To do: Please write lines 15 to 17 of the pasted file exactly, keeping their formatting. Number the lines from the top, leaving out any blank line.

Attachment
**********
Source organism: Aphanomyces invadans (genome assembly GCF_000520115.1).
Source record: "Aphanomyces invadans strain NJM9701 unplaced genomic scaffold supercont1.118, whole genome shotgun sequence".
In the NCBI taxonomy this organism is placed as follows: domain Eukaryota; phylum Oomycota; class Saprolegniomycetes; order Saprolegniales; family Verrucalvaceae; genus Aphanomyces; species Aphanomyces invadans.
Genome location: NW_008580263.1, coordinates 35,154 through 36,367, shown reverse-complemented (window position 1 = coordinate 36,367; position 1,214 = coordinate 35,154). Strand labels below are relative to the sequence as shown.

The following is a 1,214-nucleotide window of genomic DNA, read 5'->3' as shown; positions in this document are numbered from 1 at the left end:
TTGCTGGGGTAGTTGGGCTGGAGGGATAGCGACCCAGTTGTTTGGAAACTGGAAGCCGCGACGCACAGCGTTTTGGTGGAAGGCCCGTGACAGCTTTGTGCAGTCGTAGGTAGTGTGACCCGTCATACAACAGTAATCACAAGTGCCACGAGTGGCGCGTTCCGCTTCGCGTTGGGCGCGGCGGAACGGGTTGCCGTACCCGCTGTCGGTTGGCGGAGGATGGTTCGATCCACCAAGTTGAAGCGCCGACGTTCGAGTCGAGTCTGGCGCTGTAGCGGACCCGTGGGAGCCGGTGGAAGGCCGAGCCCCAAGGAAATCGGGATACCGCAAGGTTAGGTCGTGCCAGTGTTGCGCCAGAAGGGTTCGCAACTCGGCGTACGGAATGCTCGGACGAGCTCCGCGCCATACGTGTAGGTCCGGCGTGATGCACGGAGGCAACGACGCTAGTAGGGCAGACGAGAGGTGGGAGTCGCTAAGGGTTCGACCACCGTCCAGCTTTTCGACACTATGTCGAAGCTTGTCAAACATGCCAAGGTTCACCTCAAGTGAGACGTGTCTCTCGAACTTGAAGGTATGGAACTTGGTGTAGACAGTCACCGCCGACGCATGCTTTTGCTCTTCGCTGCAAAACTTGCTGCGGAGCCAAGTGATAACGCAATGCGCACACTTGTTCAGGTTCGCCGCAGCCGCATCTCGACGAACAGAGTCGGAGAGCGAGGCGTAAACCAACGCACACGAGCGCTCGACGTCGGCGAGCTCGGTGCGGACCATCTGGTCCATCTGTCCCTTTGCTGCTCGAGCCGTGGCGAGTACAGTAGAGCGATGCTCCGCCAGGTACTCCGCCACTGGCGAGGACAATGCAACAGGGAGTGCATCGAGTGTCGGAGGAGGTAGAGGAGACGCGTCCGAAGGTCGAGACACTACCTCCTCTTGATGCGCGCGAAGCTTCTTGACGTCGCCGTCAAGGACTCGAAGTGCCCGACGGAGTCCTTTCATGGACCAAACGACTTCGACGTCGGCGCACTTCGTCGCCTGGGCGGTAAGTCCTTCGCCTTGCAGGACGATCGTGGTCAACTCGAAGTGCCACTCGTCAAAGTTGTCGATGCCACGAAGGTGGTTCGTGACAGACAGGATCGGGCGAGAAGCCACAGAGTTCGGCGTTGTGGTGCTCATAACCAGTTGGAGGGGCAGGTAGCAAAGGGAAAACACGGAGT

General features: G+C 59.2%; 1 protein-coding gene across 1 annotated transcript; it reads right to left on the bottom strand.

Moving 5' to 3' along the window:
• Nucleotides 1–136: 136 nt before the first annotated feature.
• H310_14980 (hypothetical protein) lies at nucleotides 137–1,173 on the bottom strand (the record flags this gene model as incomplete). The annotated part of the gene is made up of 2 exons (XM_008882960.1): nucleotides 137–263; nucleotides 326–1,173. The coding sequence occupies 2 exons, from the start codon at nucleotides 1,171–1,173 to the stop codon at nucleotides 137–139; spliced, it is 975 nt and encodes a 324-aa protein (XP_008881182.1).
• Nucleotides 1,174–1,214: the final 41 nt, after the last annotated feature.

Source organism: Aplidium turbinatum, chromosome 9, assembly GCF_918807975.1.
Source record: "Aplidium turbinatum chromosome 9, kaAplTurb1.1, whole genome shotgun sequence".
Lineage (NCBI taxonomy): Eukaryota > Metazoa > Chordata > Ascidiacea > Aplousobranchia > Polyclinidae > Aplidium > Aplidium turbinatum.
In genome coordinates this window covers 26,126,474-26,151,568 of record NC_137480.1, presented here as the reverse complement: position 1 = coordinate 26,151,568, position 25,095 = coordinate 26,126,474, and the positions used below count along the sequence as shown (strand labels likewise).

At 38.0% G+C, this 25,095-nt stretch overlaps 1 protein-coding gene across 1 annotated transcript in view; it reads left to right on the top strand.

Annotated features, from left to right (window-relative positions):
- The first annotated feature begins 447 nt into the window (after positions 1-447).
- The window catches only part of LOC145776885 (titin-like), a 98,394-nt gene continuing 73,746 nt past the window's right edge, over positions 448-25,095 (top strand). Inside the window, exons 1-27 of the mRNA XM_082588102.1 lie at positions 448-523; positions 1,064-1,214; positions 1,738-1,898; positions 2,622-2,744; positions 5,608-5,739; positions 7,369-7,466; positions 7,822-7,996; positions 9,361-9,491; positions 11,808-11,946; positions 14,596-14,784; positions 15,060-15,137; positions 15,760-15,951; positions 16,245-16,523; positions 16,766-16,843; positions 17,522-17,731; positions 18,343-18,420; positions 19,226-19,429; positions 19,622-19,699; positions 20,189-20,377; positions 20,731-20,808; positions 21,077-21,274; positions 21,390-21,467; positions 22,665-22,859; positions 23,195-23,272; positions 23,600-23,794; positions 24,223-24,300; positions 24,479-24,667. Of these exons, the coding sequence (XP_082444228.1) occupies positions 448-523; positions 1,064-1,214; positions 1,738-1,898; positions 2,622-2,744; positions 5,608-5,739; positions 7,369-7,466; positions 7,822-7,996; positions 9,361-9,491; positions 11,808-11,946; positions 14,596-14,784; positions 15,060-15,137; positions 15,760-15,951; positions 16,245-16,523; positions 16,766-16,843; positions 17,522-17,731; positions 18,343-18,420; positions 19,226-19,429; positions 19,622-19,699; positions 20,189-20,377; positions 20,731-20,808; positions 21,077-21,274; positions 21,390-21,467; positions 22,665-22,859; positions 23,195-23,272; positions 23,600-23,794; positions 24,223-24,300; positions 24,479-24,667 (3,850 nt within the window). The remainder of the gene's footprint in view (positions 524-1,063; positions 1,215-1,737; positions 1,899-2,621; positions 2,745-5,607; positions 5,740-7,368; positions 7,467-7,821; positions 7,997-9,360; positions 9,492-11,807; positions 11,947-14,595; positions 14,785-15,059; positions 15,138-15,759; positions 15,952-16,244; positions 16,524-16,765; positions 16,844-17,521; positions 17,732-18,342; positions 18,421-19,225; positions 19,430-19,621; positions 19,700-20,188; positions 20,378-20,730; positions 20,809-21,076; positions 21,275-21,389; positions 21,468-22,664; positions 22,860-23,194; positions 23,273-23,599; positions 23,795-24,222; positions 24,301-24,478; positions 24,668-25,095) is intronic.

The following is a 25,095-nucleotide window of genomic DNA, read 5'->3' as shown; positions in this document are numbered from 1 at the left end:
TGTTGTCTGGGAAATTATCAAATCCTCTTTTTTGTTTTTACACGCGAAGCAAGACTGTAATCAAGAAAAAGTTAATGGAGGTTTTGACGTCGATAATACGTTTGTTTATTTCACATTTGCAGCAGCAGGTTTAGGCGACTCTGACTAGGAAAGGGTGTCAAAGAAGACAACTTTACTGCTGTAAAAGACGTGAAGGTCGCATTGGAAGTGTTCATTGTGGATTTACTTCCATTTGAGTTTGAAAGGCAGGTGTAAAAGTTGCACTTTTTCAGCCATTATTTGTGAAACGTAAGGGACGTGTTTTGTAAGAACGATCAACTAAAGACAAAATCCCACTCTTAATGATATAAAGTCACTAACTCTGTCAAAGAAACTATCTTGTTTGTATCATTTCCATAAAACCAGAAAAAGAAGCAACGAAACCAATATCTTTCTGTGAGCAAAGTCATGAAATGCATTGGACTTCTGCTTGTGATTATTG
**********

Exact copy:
In genome coordinates this window covers 26,126,474-26,151,568 of record NC_137480.1, presented here as the reverse complement: position 1 = coordinate 26,151,568, position 25,095 = coordinate 26,126,474, and the positions used below count along the sequence as shown (strand labels likewise).

At 38.0% G+C, this 25,095-nt stretch overlaps 1 protein-coding gene across 1 annotated transcript in view; it reads left to right on the top strand.

Annotated features, from left to right (window-relative positions):